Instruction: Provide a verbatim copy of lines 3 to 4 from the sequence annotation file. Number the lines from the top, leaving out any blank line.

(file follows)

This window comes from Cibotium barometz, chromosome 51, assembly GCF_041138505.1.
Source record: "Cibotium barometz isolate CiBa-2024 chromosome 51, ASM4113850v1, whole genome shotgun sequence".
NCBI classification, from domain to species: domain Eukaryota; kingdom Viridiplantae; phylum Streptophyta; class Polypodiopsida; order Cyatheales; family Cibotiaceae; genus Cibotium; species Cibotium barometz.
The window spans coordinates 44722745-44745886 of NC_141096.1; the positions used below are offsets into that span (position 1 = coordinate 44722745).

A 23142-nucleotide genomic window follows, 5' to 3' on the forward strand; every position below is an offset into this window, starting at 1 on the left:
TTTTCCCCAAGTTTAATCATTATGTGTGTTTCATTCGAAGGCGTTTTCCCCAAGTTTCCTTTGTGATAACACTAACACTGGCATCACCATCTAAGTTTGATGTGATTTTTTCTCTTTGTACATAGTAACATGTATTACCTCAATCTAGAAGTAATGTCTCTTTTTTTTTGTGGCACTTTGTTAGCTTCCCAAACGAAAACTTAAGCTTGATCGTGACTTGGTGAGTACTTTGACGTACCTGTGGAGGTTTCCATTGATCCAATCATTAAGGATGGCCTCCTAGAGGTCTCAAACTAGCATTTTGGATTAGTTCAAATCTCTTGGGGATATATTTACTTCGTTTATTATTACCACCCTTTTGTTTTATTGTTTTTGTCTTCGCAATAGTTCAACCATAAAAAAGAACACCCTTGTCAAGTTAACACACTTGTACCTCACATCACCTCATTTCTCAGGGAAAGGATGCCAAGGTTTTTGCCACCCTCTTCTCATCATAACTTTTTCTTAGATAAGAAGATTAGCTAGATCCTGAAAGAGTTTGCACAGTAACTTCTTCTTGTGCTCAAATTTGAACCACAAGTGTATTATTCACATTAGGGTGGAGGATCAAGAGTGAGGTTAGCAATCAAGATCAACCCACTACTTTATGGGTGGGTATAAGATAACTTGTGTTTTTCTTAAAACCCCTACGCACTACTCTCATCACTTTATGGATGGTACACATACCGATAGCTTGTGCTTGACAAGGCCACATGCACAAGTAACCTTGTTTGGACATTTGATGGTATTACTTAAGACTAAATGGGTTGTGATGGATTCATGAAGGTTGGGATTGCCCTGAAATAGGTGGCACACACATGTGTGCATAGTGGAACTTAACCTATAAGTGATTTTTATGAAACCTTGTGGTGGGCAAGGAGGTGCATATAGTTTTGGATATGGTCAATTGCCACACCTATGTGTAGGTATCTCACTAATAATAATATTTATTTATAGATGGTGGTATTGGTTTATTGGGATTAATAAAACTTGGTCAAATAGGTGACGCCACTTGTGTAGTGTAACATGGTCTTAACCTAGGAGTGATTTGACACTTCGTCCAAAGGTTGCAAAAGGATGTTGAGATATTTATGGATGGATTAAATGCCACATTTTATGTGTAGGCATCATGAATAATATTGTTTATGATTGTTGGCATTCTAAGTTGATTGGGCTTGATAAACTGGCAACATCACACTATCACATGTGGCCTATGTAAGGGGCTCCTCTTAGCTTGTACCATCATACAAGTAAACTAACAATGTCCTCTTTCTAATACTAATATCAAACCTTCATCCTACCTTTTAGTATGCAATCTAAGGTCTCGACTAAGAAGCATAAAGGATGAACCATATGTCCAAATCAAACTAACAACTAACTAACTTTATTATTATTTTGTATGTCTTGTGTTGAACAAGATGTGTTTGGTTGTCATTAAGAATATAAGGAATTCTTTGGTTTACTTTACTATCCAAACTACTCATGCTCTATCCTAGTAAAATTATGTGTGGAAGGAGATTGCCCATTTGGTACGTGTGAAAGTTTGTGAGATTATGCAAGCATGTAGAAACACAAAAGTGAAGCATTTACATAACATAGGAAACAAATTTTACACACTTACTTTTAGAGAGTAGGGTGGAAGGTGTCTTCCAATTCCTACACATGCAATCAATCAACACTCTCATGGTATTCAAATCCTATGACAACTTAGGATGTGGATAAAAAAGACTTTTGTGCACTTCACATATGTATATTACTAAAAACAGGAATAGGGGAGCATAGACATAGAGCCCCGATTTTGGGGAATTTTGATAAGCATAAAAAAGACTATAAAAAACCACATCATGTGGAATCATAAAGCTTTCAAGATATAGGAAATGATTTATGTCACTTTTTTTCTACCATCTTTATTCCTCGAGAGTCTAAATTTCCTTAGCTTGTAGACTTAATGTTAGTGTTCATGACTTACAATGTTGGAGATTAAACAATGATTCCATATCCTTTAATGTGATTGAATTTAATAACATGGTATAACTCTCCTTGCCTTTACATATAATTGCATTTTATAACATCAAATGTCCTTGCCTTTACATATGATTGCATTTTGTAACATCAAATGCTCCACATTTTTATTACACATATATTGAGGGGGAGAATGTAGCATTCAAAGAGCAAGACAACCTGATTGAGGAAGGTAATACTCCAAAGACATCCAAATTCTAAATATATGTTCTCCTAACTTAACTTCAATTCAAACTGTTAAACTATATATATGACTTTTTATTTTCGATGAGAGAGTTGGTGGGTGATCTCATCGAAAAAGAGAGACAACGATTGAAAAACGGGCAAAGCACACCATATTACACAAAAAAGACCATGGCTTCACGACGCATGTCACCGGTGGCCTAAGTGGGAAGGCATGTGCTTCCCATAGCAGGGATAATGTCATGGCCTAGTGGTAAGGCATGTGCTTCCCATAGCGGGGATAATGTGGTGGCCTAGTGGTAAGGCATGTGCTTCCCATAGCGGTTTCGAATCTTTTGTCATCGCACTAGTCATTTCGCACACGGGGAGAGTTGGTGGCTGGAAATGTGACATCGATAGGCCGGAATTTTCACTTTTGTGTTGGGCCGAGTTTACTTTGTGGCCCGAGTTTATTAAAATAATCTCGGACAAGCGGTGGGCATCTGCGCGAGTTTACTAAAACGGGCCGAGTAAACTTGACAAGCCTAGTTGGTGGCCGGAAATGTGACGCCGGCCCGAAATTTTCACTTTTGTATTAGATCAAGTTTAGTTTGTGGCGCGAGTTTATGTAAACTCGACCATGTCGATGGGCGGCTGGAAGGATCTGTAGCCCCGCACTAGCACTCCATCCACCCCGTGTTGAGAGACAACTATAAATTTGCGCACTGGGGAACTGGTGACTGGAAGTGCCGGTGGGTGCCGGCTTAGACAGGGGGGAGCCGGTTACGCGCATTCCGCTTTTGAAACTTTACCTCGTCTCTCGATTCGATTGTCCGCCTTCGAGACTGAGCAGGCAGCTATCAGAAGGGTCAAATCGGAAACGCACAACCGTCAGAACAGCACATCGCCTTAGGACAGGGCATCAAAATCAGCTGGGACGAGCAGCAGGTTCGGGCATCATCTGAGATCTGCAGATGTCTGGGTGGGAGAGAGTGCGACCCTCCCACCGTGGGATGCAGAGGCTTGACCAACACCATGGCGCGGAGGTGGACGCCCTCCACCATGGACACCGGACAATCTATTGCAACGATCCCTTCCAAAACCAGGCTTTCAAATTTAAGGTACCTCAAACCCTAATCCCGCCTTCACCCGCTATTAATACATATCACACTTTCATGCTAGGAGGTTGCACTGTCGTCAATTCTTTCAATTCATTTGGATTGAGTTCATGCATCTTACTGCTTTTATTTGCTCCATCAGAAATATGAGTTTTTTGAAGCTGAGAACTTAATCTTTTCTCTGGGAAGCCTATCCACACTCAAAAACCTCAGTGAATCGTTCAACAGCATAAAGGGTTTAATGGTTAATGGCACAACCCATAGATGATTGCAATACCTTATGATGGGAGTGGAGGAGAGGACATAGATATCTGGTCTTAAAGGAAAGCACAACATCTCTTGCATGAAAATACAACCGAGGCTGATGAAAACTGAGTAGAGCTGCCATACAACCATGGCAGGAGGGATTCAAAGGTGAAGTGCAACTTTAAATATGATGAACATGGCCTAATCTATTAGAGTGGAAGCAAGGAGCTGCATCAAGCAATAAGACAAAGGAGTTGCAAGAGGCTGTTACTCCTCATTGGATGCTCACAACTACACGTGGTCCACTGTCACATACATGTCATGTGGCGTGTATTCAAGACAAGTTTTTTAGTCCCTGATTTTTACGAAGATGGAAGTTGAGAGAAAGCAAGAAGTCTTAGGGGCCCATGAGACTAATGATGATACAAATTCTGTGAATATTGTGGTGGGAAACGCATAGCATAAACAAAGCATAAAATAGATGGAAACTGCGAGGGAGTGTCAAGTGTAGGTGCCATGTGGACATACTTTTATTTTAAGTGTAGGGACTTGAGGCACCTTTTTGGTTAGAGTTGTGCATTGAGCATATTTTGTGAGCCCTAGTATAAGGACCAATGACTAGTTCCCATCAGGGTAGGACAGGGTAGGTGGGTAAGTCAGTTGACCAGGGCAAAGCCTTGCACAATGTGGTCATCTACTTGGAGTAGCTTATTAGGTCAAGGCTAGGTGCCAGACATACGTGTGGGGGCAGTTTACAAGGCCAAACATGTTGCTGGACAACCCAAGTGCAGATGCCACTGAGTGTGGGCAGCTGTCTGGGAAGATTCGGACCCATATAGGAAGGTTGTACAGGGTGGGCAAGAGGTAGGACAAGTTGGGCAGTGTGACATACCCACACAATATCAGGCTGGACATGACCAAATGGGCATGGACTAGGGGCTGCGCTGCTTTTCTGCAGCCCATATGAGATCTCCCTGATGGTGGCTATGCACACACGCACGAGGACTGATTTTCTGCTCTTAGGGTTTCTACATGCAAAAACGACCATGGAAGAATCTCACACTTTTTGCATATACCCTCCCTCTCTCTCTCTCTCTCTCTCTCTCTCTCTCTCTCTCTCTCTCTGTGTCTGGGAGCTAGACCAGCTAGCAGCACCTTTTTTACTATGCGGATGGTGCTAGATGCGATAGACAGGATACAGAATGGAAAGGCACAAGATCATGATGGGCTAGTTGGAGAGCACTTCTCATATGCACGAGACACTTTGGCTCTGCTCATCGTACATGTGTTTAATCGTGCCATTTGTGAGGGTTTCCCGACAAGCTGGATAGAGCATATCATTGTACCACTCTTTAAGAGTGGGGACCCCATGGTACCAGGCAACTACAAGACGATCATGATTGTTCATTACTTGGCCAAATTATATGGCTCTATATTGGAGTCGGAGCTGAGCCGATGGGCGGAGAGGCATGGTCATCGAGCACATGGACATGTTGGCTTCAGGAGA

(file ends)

NCBI classification, from domain to species: domain Eukaryota; kingdom Viridiplantae; phylum Streptophyta; class Polypodiopsida; order Cyatheales; family Cibotiaceae; genus Cibotium; species Cibotium barometz.
The window spans coordinates 44722745-44745886 of NC_141096.1; the positions used below are offsets into that span (position 1 = coordinate 44722745).